The Questionable Future of Christianity in the United States
By Mitchell Gable, Spring 2016
The Questionable Future of Christianity in the United States
In a nation where most Americans “identify themselves as Christians,” the religion of Christianity has long been a prominent and influential part of America (Orwin 27). The United States has become an extremely diversified nation, bringing in people of all races and religion. Yet, Christianity still remains the most dominant religion in America. Although Christianity is slowly conceding some of its influence to other religions as the nation becomes more religiously diversified, Christianity’s influence remains incomparable to that of any other religion present in the U.S. However, due to the increasing divide between Christianity and American citizens on the issue of same-sex marriage, as well as the decreased willingness of Christians to express and impose their beliefs, Christianity will begin to concede a larger portion of its influence within the U.S., and at a potentially faster, and more detrimental rate.
America’s rapidly shifting views on same-sex marriage pose a threat to the future of Christianity’s favorability and influence. Christianity has long denounced homosexuality, and the increasing acceptance of homosexuality among the American public could produce even more negative perceptions of Christian values. The consequences for Christianity as a result of their stance on same-sex marriage will become apparent in the coming decades. Even more problematic for the future of Christianity is the rate that the acceptance of homosexuality is increasing at within the age group of the U.S. with the longest life expectancy, the youth of America, as well as within the most Christian region in the U.S., the South.
According to Rod Dreher, the South is the only region in the U.S. “where fewer than 50 percent of all those polled endorse same-sex marriage” (45). However, that percent will increase significantly in the next few decades, as a “Gallup poll revealed that 80 percent of young Americans believe in same-sex marriage” (45). The shifting views on homosexuality in the South is evidenced by “one of the most socially conservative and religiously observant states,” Louisiana, where a “shrinking majority opposes gay marriage” (45).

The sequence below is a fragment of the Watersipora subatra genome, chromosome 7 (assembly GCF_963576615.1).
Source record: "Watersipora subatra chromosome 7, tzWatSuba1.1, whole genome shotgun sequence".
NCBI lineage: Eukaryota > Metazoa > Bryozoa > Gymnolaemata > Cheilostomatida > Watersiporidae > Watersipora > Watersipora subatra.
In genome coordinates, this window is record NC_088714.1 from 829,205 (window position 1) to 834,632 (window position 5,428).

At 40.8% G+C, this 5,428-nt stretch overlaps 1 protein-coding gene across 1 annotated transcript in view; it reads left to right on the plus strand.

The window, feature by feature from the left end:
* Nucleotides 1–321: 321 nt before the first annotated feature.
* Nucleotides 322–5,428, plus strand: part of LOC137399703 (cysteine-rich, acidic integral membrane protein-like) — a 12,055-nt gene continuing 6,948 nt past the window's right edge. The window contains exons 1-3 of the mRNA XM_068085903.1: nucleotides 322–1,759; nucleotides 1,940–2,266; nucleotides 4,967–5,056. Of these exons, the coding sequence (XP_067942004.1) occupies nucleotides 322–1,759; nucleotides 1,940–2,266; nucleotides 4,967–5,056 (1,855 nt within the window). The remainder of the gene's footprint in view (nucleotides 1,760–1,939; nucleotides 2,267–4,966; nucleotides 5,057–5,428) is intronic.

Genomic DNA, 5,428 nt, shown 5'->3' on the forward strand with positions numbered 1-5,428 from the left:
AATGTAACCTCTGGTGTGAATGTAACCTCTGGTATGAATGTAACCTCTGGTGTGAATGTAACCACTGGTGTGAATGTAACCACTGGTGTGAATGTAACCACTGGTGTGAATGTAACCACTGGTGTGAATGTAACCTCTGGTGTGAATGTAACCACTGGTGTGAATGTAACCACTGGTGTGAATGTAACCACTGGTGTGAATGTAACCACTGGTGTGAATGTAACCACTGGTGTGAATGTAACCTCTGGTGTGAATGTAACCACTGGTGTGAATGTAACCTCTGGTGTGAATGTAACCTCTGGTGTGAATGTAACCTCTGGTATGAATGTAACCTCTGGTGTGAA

Religious leaders realize the potentially severe backlash that Christianity could receive from young Americans as a result of the religion’s opposition to same-sex marriage. Some religious leaders are even being advised to avoid the topic completely when young Americans are present in order to mitigate any potential damage to Christianity. According to Dreher, in 2014, just before a clergyman gave a speech on religion at a private school in the socially conservative state of Louisiana, he was given a warning from a teacher: “Don’t talk about gay marriage” (45). Young Americans are not only becoming more accepting of homosexuality, but there is also an unparalleled “intensity of feeling on the subject [homosexuality] among the young” (45). The intensity of pro-gay marriage views among the youth could potentially expedite and multiply negative perceptions of the Christian brand in the near future. The Louisiana clergyman also provides an example of this intensity. After questioning the teachers’ initial warning, the clergyman was given an explanation: “If these kids find out that you are against gay marriage, they won’t listen to a thing you have to say about anything” (45).
The consequences that Christianity could experience due to their opposition to gay marriage can only be classified as speculation at this point. However, the statistics fueling speculation should give Christians reason to worry. Based off of the Gallup poll revealing that “80 percent of young Americans believe in same-sex marriage” (45), it appears to be more probable than not that the overwhelming majority of the American public will hold views in support of same-sex marriage within several decades.
Despite the increasingly diverse demographics of the United States, Wesley A. Kort claims that diversity has had minimal impact on the influence of Christianity in the U.S. According to Kort, the United States’ diversity has not “produced partitions, open discord, or religious suppression” and this is “one of the remarkable things about American culture” (467). Although America’s history has been plagued by the hatred and discriminatory treatment of Native Americans and African Americans by the dominant white society, Kort claims that these hostile attitudes represent outliers of American attitudes as a whole. Instead, America has proven that it embraces diversity, and treats it “not primarily as a problem,” but rather as an asset that facilitate the reduction of religious tensions in the U.S. (Kort 467).